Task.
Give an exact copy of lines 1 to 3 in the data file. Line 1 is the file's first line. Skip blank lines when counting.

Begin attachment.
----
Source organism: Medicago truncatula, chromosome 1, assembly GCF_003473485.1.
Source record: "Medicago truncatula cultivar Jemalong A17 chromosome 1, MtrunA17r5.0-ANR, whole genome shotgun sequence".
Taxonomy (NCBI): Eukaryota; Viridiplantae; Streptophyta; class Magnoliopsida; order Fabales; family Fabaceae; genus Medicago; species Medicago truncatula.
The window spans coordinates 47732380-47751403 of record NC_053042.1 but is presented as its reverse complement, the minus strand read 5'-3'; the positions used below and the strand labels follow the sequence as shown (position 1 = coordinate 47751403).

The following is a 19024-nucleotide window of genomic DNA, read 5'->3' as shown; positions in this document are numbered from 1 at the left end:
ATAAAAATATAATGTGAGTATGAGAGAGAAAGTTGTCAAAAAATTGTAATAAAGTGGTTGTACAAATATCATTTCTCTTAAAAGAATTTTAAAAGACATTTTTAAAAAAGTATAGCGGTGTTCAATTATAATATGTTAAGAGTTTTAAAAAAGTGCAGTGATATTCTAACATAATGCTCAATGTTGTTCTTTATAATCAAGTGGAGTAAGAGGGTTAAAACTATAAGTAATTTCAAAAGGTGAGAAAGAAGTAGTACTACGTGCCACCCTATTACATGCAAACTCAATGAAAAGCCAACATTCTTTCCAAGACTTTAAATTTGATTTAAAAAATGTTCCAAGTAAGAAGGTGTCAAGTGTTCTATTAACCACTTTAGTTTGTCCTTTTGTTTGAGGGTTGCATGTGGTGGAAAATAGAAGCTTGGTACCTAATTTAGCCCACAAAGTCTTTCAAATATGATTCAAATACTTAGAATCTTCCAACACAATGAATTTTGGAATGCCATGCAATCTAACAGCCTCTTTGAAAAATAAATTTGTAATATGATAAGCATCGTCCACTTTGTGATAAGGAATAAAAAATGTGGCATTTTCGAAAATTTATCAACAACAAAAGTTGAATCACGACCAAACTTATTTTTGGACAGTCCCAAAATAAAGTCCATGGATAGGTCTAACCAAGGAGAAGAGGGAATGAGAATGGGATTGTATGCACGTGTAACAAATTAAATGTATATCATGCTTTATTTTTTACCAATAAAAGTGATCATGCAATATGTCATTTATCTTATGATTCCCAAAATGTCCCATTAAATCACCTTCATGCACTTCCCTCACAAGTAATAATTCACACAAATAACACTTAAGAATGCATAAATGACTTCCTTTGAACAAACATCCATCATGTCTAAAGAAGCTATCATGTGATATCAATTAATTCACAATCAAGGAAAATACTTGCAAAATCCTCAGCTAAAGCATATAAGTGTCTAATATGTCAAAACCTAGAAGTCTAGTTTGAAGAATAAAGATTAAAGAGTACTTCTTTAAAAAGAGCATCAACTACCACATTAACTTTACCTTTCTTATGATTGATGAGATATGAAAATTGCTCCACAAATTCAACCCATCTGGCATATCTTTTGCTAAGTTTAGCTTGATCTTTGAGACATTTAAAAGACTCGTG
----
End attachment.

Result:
Source organism: Medicago truncatula, chromosome 1, assembly GCF_003473485.1.
Source record: "Medicago truncatula cultivar Jemalong A17 chromosome 1, MtrunA17r5.0-ANR, whole genome shotgun sequence".
Taxonomy (NCBI): Eukaryota; Viridiplantae; Streptophyta; class Magnoliopsida; order Fabales; family Fabaceae; genus Medicago; species Medicago truncatula.